I first watched the movie on television as a teenager, at which time I identified with Ingrid Bergman (of course I did–the movie is all about Freudian wish fulfillment, after all). Some years ago, as a middle-aged professor, I watched it again with my students when I taught a course on the films of Alfred Hitchcock, and I realized with a rather unpleasant shock that I had evolved without realizing it from the young, attractive, and inquisitive Dr. Constance Peterson into the aged, almost-but-not-quite-grumpy Profesor Brulov. (In Mel Brooks’ hilarious spoof of Alfred Hitchcock’s movies, High Anxiety [1977], Professor Brulov is transformed into Professor Lilloman, which the protagonist mistakenly pronounces as “Professor Little Old Man.”) And, while it has taken me a few years to accept this transformation, I’m now fairly comfortable with my new, much less glamorous, role as mentor to my former students.

The reason is simple. Constance Petersons are a dime a dozen. The world is filled with beautiful young people making their mark on the world. But Brulov–he’s different. In fact, he’s quite special. Think of it this way: When Peterson is in trouble, she seeks him out, and Brulov helps her without asking any difficult questions, despite the fact that he knows she’s lying to him. He trusts her even more than she trusts him, which is touching, in a way. And so one thing that this very complex movie does is set up the idea of a mentor relationship between Brulov and his former student. It’s an interesting side angle to the movie that I never really noticed before.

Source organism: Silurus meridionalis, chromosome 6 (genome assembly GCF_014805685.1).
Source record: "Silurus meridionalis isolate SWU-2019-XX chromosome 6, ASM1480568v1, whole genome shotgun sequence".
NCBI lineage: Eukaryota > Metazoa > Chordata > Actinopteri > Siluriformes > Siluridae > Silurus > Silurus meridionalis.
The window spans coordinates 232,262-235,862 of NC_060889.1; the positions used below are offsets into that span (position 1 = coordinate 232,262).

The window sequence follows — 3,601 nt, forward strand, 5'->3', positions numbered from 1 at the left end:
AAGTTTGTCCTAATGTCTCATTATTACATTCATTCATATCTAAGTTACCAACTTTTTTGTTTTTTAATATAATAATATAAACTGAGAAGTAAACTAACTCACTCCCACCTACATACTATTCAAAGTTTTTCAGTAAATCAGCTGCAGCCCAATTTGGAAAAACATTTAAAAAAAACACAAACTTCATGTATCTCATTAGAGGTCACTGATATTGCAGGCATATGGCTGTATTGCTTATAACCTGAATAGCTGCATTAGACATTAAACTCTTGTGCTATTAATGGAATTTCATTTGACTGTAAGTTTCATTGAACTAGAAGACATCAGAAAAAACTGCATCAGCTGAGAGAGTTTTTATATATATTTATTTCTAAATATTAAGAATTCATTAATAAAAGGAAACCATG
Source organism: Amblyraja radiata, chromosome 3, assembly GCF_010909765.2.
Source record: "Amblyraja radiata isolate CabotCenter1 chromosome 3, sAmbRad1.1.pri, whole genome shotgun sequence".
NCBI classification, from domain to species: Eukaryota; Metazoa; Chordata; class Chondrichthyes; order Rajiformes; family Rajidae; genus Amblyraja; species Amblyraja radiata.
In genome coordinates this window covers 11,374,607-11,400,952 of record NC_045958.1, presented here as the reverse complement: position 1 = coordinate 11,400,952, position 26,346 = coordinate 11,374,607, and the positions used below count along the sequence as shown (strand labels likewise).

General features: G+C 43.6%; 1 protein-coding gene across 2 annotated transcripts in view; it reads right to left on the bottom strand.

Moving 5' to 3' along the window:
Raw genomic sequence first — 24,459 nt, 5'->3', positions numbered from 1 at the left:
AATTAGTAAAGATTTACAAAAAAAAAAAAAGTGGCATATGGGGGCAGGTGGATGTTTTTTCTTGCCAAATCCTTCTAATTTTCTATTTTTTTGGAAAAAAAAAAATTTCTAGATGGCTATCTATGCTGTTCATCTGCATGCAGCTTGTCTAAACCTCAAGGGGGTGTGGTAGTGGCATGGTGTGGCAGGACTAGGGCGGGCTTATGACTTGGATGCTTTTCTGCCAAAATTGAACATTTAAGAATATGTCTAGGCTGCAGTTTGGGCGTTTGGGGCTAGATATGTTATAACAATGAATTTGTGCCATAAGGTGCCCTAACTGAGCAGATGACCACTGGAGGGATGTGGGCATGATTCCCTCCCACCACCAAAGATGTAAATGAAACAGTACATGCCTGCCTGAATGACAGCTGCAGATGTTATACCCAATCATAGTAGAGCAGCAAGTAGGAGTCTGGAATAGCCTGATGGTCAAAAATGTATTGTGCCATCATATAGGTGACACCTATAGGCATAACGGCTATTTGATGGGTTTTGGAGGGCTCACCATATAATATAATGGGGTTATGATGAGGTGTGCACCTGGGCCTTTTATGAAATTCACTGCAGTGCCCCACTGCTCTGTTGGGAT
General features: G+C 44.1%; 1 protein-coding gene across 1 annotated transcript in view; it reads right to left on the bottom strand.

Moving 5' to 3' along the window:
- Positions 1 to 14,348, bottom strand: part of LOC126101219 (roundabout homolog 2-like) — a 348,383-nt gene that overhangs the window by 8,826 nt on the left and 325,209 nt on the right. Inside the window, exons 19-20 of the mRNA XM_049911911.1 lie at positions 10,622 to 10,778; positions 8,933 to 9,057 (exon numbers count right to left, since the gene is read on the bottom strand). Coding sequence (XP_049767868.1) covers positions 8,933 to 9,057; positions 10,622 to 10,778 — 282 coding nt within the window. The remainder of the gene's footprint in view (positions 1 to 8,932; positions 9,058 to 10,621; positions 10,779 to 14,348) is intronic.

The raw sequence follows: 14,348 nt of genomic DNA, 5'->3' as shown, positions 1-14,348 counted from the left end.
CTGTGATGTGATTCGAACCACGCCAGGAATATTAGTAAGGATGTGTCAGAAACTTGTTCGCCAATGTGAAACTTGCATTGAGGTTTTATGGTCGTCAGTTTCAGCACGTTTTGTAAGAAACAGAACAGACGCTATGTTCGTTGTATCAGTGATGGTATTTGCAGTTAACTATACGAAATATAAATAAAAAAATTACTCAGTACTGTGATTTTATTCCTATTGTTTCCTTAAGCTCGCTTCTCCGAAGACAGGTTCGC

And, now, in my retirement, I am learning to embrace this new Brulovian stage of life. I have had very few, if any, mentors in my own career, so while I’m not too proficient at it yet, I hope to grow into the role in the years to come. The way I see it, we need more Professor Brulovs in this world; we can’t all be Ingrid Bergman or Gregory Peck, after all. I’m happy that my students remember me with something other than aversion, after all, and so becoming Professor Brulov is, at least for now, quite enough for me.

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How I Procrastinate

Bert Walker, from Wikipedia

Bert Williams, from Wikipedia